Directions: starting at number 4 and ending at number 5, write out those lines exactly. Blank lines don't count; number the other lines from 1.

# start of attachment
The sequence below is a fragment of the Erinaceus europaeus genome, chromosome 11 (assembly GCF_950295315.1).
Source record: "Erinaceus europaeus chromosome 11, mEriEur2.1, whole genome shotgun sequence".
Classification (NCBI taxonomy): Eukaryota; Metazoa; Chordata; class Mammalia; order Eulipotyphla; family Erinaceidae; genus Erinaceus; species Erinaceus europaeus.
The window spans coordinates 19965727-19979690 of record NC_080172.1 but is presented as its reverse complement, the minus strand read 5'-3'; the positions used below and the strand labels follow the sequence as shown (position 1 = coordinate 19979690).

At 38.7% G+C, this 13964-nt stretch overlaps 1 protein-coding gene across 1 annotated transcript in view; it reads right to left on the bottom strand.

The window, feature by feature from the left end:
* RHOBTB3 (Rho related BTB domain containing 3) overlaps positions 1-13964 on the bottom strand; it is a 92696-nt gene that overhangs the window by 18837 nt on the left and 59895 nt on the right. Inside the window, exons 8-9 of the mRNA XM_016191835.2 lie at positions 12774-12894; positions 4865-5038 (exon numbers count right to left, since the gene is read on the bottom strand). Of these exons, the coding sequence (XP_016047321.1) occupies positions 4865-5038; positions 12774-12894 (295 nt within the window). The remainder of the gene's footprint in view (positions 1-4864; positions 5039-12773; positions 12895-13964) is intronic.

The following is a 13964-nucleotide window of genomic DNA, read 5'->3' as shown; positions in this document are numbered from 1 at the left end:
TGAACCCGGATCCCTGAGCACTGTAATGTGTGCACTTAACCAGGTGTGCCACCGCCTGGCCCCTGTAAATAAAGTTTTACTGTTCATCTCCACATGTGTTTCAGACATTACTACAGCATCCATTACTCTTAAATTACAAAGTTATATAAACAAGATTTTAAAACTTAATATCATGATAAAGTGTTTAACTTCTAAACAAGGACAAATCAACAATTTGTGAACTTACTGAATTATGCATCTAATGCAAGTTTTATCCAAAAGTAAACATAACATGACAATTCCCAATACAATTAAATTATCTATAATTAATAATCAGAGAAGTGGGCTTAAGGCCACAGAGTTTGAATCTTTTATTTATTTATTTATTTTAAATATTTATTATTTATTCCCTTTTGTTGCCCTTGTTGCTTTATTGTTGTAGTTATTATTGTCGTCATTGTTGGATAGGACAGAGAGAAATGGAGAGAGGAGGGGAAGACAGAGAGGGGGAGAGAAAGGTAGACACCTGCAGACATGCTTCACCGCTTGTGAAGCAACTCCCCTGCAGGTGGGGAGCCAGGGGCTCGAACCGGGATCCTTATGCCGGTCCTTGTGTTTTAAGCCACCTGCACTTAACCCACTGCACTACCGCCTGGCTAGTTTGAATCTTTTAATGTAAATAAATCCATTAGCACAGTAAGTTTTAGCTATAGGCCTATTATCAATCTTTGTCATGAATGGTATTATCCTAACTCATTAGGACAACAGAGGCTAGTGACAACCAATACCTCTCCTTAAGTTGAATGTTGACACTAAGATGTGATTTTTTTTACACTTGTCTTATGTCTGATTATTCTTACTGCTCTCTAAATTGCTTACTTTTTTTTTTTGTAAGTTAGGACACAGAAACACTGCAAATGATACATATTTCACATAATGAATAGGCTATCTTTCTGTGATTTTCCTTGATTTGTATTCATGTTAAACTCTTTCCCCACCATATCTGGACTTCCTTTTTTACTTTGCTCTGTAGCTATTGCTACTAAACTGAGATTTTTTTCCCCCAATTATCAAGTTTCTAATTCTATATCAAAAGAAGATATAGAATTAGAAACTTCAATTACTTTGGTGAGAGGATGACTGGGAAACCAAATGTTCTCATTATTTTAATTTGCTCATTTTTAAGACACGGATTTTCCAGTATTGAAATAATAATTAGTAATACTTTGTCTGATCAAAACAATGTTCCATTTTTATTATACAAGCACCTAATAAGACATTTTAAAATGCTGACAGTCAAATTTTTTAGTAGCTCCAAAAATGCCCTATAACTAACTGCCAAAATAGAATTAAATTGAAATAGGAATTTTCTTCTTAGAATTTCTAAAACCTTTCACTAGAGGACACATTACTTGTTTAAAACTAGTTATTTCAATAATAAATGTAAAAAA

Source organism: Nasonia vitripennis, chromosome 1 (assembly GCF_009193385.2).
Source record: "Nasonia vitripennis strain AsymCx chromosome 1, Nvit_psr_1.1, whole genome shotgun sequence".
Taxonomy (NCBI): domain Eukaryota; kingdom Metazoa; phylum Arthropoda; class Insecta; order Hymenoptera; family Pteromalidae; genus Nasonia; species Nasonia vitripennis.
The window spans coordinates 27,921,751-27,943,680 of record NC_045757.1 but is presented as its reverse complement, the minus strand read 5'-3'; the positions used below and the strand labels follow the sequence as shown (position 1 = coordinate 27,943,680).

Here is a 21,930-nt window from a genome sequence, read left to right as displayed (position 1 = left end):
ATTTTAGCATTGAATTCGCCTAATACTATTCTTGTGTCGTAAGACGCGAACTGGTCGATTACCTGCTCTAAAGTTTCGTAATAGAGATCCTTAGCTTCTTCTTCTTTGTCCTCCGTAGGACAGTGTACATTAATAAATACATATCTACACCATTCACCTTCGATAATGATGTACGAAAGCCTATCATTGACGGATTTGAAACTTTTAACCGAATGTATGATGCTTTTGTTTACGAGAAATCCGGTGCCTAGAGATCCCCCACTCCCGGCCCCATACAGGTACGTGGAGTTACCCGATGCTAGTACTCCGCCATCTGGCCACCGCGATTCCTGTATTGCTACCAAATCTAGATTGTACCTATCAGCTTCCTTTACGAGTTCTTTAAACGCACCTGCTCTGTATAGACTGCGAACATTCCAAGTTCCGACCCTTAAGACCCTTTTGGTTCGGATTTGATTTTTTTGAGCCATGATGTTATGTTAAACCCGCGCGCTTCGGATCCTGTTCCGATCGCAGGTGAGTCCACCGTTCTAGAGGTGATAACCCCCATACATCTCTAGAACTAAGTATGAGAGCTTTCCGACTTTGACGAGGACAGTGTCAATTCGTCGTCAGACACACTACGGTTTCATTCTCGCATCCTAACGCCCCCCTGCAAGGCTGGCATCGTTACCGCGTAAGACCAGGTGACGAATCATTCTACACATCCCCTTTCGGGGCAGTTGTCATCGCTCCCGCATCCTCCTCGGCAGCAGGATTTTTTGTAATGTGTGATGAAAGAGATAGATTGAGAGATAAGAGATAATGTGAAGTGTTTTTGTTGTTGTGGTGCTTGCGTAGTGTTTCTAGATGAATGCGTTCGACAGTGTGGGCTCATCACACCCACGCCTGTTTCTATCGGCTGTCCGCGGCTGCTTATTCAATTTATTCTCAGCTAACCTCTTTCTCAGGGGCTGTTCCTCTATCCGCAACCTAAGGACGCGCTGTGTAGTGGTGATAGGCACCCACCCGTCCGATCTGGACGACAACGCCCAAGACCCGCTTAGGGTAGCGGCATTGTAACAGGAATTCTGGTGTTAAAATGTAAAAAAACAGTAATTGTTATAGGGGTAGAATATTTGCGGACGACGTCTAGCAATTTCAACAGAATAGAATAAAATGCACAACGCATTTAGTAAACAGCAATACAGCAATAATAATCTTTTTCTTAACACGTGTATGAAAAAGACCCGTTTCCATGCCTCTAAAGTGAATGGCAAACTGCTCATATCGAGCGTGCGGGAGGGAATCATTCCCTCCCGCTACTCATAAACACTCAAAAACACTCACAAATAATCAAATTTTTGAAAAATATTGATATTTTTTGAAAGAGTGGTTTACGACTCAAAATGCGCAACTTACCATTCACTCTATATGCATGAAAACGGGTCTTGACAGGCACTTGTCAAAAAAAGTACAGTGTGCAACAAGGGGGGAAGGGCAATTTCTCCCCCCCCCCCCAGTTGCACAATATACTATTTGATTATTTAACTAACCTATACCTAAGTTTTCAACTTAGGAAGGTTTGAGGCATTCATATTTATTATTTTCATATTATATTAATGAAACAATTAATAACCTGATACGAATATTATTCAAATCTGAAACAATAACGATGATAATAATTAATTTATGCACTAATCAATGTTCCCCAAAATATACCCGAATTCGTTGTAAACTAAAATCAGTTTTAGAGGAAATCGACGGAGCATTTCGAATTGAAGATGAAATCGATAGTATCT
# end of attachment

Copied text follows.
The window spans coordinates 19965727-19979690 of record NC_080172.1 but is presented as its reverse complement, the minus strand read 5'-3'; the positions used below and the strand labels follow the sequence as shown (position 1 = coordinate 19979690).

At 38.7% G+C, this 13964-nt stretch overlaps 1 protein-coding gene across 1 annotated transcript in view; it reads right to left on the bottom strand.